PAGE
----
Skerries Lighthouse

The SKERRIES LIGHTHOUSE is situated to the North-East of Holyhead. The rocks upon which the lighthouse stand are at the end of a low tract of submerged land, directly in the path of the major shipping lines operating to and from Ireland. Henry Mascard proposed that a lighthouse should be build on the Skerries as early as 1658. This was because he saw the lucrative possibilities of tolls that could have been levied on the site. Trinity House, however opposed the idea, as were the Irish Sea Traders, who signed a petition saying the same in 1705. It wasn't until 1714 that a lighthouse was built on the Skerries, when William Trench the lease holder of the Skerries was granted a patent by Queen Anne. The Skerries proved to be his ruin, however,even though he had been given the right to levy dues of one penny per ship and two pence per ton of cargo. When the light was first kindled on November 4th 1717 William Trench was a wealthy man, but mariners and traders did not pay their dues,rendering him into heavy debt. He was a ruined man upon his death in 1729. His lease was passed on to his daughter, and because of the nature of the debt, an Act of Parliament (which cased a great deal of embarrassment to Trinity House) was passed to give his family sole claim to the Skerries. In 1834 an attempt was made to purchase the patent for the lighthouse. Its proprietor Morgan Jones said that under the Act he was absolved from any responsibility to sell, and for five years after he opposed the purchase, as the lighthouse was an extremely profitable light. The Skerries was however, purchased by Trinity House in 1841 for a sum of £444.984. It was the last privately owned lighthouse in the British Isles to be bought by Trinity House.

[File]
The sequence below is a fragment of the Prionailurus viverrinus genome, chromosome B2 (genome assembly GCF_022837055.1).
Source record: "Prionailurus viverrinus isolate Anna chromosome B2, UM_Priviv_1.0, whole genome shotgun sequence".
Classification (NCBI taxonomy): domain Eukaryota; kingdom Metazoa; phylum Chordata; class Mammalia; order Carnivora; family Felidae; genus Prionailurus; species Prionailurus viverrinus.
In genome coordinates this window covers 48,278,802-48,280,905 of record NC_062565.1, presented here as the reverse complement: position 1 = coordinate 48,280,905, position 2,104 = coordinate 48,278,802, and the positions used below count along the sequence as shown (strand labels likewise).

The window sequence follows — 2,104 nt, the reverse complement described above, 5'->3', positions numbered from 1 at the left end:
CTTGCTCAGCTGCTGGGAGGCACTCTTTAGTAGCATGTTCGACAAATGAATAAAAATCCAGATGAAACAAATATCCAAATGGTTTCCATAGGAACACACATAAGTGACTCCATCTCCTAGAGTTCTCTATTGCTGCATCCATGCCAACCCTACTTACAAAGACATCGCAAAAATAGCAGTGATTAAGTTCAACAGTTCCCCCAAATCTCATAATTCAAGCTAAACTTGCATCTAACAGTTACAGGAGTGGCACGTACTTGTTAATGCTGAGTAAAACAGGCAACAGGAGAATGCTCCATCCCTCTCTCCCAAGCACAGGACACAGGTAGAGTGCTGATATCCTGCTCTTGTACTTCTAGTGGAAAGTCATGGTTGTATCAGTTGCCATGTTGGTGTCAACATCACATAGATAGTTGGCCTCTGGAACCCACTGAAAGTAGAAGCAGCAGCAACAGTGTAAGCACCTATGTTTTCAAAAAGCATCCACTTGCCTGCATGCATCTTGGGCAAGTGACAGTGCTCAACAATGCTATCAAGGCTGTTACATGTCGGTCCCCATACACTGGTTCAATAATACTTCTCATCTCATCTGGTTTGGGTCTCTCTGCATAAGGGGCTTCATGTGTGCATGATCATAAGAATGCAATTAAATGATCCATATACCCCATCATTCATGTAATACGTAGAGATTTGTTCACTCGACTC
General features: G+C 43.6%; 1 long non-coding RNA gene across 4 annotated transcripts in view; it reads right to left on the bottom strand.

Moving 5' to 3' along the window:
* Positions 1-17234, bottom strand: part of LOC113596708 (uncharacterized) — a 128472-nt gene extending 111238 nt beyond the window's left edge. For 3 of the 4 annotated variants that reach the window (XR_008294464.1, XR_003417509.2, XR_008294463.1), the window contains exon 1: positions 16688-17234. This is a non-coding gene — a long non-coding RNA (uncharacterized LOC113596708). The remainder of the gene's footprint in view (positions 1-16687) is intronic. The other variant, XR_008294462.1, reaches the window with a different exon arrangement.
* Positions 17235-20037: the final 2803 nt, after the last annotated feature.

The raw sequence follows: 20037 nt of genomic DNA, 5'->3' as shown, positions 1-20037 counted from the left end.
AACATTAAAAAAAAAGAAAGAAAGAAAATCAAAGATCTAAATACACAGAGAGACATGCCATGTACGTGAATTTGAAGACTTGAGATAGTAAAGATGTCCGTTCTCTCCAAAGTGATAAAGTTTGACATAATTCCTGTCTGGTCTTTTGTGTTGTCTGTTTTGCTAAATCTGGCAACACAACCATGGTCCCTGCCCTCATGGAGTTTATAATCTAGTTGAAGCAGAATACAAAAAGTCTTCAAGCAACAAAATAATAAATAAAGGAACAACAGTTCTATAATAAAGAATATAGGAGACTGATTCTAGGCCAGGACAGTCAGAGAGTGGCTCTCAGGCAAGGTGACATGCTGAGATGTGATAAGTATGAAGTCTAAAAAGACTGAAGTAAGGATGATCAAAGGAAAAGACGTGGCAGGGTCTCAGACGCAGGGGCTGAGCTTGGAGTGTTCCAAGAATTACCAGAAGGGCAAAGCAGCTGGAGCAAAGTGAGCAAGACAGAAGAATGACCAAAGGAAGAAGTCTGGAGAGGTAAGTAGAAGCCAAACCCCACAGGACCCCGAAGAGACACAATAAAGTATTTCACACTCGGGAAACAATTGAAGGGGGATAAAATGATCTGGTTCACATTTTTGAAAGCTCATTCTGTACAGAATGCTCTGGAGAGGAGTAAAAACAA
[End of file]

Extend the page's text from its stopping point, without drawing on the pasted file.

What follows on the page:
Interesting facts and figures about the SKERRIES LIGHTHOUSE


* The original coal burning grate which surmounted the tower was replaced in 1805 by an oil lamp.
*  It was converted to electric operation in 1927.
* The lighthouse was automated and demanned in 1987.
* The Skerries lighthouse is today controlled and monitored from the Trinity House Operations Control Centre at Harwich.
* Height of the tower: 23 Meters.
* Height of the light above mean high water: 36 Meters Optic: 1st order, 920mm focal height, 6 panel catadioptric asymmetrical.

* Lamp: 1 KW MBI
* Character: 2 flashes every 10 seconds.
* Intensity: 1,150,000 Candela
* Range of light: 22 Sea Miles
* Fog Signal Character: 2 blasts every 20 seconds.